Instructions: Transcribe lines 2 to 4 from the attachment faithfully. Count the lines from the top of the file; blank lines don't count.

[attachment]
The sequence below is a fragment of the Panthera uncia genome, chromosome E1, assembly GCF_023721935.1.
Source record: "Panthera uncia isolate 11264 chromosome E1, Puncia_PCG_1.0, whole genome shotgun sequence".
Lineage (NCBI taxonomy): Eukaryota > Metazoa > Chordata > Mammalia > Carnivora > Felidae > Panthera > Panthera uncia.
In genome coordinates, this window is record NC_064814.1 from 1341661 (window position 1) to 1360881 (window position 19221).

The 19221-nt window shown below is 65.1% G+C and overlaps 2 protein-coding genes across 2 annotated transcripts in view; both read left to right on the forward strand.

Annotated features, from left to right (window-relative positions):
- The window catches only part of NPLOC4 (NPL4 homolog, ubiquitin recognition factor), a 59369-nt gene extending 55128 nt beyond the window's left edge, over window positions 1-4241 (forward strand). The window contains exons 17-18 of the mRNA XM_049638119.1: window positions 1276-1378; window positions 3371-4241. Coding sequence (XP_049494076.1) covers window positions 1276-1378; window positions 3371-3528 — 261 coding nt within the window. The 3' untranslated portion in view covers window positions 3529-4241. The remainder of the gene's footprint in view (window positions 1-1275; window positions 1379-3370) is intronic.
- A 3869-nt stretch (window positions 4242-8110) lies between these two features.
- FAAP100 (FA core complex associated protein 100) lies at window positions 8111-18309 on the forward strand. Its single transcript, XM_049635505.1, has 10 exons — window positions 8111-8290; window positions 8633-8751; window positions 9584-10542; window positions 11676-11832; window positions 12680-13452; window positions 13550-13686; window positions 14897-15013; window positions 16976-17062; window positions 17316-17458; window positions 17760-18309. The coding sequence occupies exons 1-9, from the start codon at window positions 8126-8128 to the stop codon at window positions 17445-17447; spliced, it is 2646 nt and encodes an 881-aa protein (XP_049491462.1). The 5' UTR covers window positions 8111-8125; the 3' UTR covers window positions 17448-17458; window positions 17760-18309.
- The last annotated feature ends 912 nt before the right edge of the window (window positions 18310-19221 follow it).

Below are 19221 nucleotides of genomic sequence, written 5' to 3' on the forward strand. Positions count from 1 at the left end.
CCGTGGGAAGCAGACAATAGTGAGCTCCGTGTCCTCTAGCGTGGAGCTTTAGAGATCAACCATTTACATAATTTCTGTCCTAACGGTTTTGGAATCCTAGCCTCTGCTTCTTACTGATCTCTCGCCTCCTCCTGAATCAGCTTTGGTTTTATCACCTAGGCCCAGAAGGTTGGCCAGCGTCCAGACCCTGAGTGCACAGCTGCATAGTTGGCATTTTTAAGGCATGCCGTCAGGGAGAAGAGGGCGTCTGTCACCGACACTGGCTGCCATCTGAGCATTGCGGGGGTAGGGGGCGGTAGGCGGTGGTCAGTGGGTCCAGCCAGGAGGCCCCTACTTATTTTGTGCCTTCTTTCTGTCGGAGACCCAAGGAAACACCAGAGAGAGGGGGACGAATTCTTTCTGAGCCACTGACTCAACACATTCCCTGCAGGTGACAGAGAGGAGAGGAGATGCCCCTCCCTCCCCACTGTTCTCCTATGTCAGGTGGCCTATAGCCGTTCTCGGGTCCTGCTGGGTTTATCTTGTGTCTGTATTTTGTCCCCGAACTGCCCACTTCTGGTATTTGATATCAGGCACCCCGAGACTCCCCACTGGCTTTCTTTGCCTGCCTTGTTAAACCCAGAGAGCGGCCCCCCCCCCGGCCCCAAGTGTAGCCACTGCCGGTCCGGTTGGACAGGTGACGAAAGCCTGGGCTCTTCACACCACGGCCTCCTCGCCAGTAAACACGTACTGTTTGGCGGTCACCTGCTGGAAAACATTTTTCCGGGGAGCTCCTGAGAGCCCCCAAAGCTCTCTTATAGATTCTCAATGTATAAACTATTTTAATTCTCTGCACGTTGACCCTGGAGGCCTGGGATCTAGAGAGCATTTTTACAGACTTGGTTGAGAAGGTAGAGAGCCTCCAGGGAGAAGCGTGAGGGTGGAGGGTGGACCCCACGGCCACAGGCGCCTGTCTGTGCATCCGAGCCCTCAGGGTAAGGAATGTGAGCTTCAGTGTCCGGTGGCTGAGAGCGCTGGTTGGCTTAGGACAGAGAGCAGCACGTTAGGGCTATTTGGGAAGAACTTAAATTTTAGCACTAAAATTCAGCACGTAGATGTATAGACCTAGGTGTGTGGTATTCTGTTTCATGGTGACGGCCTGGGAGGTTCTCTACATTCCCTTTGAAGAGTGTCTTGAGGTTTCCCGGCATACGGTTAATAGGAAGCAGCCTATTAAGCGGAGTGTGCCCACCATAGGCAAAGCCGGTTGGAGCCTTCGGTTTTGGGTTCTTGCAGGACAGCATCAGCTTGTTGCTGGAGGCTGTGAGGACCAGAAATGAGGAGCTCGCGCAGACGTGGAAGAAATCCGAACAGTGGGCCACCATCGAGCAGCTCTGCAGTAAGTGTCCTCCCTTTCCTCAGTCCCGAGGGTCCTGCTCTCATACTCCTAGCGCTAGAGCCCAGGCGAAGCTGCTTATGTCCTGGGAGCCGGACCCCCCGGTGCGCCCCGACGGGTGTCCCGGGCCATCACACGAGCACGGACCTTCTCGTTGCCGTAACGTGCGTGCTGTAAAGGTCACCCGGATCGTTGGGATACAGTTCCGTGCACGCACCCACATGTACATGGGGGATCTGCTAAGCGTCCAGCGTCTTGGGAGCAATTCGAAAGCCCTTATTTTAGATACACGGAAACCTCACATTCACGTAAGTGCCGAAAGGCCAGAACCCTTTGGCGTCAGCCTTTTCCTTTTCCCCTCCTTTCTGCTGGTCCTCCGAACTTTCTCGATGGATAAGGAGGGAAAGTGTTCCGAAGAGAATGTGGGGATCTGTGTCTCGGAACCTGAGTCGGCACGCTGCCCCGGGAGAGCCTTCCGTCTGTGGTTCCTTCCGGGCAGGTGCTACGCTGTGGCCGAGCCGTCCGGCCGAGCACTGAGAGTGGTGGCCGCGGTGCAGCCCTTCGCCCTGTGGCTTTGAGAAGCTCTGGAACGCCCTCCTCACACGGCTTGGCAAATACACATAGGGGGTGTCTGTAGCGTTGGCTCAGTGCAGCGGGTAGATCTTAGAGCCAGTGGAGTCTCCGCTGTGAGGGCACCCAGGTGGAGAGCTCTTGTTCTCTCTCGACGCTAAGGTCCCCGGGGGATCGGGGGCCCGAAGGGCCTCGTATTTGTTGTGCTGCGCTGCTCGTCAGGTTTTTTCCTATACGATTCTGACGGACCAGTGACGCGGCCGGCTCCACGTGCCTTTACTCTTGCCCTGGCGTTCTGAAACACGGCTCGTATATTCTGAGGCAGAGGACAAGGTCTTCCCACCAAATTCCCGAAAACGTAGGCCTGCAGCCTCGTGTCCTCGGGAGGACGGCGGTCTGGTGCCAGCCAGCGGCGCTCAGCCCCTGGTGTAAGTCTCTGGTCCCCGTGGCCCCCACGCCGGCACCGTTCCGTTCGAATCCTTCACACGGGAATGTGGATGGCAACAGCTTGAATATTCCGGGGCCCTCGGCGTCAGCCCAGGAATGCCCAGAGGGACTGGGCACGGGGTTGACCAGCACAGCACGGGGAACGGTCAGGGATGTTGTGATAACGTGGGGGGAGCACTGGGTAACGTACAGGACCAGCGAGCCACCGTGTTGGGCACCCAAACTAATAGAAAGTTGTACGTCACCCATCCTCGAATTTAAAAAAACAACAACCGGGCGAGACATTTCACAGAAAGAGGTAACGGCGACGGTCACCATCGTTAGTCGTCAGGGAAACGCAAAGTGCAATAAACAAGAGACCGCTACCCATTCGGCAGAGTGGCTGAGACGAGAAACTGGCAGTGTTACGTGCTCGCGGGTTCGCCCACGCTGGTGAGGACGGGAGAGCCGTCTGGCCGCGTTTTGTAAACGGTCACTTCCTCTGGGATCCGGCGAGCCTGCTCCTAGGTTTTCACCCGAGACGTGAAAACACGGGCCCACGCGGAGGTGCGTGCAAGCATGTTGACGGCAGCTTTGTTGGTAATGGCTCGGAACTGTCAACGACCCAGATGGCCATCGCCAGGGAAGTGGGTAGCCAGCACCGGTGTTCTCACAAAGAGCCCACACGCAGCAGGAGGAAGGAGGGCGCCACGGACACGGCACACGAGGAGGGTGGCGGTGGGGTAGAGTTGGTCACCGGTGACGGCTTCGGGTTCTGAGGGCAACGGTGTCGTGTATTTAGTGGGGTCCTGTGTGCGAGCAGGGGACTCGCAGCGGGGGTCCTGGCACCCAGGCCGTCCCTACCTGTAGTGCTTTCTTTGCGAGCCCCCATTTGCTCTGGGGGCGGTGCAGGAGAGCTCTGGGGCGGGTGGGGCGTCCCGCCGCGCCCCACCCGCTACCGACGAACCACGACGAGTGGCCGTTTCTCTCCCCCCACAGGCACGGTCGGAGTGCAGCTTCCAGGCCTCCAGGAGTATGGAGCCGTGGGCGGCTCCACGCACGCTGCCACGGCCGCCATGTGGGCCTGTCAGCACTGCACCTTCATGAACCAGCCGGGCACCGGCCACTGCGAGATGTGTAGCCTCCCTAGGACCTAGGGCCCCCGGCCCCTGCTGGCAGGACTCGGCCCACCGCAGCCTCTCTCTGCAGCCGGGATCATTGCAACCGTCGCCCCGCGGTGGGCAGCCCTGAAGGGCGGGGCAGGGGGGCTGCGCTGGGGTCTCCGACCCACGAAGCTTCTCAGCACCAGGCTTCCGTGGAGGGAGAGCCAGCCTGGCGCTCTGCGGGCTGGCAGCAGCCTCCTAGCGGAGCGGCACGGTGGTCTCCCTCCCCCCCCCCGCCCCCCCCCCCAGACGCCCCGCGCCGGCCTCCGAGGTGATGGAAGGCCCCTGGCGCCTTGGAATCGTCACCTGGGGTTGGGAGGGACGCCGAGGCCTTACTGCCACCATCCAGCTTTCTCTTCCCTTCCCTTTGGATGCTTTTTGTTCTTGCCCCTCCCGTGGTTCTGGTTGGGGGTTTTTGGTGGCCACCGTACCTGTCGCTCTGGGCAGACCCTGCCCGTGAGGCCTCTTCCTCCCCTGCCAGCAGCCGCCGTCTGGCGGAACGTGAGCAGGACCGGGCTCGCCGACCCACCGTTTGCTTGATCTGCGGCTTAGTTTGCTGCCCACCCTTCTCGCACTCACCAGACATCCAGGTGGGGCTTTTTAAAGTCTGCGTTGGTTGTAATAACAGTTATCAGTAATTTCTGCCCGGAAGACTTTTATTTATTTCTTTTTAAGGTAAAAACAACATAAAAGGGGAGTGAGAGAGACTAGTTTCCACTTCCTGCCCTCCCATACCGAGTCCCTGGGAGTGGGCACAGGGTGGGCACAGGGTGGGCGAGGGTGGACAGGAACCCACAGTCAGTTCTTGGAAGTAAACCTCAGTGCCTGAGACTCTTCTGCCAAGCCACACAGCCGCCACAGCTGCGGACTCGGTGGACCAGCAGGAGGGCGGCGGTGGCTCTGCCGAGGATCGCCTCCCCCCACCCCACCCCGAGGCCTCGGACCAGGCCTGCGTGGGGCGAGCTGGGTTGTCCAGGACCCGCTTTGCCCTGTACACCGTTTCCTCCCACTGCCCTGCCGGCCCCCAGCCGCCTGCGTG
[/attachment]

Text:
Source record: "Panthera uncia isolate 11264 chromosome E1, Puncia_PCG_1.0, whole genome shotgun sequence".
Lineage (NCBI taxonomy): Eukaryota > Metazoa > Chordata > Mammalia > Carnivora > Felidae > Panthera > Panthera uncia.
In genome coordinates, this window is record NC_064814.1 from 1341661 (window position 1) to 1360881 (window position 19221).